The refugees, as they call themselves, brought blankets, throw rugs and pajamas, whatever they could salvage from their homes.
Up and down this mountain road, homes are owned by Christians who have taken in dozens of people at a time, mostly Muslims. All told, 600 have taken refuge in the homes and in makeshift shelters made of tarp and sticks along the road.
Although Muslims have married Christians in Lahewa, and a few Muslims have sent their children to the local Roman Catholic school, rarely have the two groups mixed socially.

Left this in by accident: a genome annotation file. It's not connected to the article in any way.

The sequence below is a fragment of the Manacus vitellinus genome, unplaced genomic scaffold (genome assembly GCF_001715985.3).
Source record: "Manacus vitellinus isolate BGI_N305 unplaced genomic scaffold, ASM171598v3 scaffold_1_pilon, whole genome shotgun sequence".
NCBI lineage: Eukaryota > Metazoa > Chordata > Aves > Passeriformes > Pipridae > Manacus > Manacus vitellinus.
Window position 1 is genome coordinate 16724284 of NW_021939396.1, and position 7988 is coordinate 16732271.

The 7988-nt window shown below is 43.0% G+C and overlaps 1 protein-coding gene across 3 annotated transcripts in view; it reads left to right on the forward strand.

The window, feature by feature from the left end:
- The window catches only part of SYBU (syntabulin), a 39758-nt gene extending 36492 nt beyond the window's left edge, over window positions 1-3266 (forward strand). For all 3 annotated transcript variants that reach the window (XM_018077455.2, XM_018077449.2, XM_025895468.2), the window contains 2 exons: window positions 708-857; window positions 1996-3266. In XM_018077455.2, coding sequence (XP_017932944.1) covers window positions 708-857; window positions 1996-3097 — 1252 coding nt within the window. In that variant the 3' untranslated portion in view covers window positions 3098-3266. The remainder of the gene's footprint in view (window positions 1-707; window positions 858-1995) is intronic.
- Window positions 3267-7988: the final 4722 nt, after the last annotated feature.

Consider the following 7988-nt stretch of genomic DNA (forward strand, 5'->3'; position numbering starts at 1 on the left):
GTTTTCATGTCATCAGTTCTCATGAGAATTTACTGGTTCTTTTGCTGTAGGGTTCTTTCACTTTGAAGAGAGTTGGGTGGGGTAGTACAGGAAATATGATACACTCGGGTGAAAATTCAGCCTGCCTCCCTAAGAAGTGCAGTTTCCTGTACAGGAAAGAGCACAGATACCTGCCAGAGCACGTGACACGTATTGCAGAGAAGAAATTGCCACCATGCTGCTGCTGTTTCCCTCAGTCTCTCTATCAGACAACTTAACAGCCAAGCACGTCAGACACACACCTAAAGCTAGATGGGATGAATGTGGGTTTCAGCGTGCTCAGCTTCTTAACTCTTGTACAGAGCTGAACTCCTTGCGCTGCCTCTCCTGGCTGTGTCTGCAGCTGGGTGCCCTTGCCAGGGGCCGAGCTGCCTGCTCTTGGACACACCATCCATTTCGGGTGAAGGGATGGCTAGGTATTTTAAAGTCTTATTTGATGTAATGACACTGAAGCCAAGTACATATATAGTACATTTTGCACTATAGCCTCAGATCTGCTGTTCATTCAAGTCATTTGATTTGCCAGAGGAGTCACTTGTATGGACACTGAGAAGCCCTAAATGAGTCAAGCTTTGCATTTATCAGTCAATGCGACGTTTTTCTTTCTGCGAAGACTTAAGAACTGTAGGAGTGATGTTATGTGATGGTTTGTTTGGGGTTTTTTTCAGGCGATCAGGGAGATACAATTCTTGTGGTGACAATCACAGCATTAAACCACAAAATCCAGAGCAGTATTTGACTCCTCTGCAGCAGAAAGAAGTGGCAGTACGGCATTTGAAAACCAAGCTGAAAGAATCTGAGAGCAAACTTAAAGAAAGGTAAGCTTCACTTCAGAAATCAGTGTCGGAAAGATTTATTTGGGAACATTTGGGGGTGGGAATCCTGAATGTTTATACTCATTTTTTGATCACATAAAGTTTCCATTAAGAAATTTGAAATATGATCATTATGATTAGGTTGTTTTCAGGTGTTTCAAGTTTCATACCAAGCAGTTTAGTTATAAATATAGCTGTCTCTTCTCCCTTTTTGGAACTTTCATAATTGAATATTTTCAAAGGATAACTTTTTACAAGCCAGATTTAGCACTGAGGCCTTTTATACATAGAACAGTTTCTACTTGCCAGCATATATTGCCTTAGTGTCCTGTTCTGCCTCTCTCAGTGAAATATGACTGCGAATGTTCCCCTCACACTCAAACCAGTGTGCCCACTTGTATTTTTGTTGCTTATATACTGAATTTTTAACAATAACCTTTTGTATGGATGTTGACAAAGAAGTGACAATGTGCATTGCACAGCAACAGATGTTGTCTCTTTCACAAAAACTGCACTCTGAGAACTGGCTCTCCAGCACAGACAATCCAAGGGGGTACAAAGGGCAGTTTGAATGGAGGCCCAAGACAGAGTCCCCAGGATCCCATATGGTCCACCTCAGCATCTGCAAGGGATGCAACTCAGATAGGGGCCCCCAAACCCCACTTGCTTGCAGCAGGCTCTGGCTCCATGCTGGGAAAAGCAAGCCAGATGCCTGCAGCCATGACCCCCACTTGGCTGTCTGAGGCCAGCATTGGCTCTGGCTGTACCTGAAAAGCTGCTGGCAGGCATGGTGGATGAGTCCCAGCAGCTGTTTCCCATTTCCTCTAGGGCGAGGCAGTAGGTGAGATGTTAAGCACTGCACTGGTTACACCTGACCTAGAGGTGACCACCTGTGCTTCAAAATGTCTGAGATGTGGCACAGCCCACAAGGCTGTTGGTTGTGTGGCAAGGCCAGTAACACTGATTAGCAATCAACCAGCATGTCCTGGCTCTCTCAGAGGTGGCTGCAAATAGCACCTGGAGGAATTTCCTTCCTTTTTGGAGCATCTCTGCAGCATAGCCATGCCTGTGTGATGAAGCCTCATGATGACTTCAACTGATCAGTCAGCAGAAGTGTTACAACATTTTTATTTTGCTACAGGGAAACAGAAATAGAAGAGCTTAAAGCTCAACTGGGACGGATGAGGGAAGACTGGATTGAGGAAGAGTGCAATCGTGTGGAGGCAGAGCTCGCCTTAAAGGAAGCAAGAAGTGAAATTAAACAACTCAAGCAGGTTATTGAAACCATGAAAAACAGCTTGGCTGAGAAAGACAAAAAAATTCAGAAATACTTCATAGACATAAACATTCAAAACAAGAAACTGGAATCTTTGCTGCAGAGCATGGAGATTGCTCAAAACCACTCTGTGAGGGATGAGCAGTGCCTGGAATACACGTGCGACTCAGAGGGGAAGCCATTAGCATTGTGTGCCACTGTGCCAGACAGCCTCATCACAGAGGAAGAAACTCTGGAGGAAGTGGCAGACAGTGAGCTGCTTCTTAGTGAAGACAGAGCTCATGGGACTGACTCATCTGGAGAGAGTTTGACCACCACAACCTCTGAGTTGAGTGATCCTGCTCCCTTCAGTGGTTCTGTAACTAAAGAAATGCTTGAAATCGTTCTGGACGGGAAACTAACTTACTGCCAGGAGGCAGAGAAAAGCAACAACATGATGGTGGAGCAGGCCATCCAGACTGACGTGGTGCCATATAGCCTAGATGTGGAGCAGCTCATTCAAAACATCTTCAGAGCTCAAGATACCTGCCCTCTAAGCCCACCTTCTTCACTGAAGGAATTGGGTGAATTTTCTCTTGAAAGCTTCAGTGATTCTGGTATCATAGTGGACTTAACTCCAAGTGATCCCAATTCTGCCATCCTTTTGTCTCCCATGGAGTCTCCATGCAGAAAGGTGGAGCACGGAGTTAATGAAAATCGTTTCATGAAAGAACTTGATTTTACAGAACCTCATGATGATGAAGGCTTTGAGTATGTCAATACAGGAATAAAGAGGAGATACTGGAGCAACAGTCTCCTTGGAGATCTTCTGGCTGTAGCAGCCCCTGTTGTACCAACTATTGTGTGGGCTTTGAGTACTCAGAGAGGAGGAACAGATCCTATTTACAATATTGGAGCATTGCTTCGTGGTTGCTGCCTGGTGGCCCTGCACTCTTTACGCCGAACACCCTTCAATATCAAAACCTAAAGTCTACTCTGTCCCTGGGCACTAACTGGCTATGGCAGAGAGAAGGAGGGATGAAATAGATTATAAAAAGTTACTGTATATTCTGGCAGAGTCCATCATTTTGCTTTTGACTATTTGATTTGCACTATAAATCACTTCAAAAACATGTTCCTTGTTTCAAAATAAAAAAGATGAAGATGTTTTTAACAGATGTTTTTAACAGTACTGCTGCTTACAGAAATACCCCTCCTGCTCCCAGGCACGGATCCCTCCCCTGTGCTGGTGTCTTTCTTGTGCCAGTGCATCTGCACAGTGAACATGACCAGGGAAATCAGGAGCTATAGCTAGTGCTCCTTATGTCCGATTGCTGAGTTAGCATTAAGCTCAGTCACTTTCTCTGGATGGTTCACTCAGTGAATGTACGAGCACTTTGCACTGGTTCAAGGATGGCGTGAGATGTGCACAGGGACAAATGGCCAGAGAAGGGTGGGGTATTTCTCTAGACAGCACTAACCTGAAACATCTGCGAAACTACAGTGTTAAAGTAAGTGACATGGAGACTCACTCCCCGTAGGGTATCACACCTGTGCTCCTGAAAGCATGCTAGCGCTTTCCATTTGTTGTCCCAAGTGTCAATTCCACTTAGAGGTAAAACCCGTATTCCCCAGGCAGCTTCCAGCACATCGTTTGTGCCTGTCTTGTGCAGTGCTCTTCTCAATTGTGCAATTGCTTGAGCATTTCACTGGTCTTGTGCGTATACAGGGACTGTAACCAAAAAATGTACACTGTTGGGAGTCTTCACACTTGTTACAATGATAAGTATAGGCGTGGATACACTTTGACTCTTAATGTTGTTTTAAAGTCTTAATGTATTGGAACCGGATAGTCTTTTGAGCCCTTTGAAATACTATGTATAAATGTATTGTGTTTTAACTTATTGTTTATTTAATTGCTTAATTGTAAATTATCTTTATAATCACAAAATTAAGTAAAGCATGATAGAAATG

"Before, when I had a party and invited my Muslim neighbors, they would say no, politely, to me," explained Samaria, 27. "But this," she said, nodding at the crowd on her porch, "is a party to which I can invite everybody, and they will come.
"For sure, this tragedy has brought us together. We don't think 'You Muslim, and me Christian.' "
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